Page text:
In the present action, Leslie asserts that Bolen terminated (or refused to renew) her employment without affording her due process of law in violation of 42 U.S.C. §§ 1981-1985 and the fourteenth amendment. Because of the previous state court determination, Bolen pled the affirmative defense of collateral estoppel in his answer to the complaint, and subsequently moved for summary judgment. The district court granted Bolen's motion and dismissed Leslie's complaint.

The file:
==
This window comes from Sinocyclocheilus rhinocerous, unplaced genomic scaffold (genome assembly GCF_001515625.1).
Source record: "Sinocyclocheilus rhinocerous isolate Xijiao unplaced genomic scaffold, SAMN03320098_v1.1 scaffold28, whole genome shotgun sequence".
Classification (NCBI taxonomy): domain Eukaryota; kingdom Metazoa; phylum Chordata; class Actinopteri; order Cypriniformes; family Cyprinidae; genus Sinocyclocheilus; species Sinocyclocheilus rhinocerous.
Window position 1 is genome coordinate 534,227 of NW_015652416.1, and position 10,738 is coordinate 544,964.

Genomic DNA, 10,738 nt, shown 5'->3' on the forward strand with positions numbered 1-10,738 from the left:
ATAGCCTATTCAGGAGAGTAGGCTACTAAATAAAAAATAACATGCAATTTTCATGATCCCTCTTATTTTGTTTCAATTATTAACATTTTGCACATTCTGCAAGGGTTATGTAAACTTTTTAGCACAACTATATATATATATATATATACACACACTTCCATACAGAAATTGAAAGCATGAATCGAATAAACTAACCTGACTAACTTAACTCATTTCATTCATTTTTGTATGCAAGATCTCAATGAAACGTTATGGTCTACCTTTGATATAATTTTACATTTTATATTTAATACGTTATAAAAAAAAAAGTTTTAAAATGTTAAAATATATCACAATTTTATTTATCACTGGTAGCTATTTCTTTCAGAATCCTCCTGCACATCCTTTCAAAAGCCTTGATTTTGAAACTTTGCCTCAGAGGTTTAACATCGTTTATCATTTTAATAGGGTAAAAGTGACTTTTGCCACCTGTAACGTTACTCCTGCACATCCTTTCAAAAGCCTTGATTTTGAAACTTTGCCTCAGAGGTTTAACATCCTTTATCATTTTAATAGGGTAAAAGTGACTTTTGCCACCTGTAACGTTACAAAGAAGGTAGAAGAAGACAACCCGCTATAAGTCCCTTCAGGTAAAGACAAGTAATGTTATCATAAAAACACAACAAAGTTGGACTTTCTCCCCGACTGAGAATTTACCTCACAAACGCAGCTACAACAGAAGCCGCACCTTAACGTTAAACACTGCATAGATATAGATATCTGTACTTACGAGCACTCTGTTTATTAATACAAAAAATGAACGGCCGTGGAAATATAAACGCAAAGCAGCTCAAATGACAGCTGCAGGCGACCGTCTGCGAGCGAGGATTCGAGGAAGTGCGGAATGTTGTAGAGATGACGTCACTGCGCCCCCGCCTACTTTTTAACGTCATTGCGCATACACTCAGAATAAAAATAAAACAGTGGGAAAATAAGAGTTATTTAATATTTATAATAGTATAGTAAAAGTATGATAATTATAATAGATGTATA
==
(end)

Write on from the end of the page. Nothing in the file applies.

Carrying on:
In a federal civil rights action involving an issue of collateral estoppel, a federal court will give the same preclusive effect to a prior state court decision as would the courts of the state in which the prior judgment was entered. See Allen v. McCurry, 449 U.S. 90, 104, 101 S. Ct. 411, 419, 66 L. Ed. 2d 308 (1980); Smith v. Updegraff, 744 F.2d 1354, 1362 (8th Cir. 1984). Because Leslie's initial case was brought in Arkansas state court, we must look to Arkansas law to determine what preclusive effect this prior adjudication has on the issue presented in this action.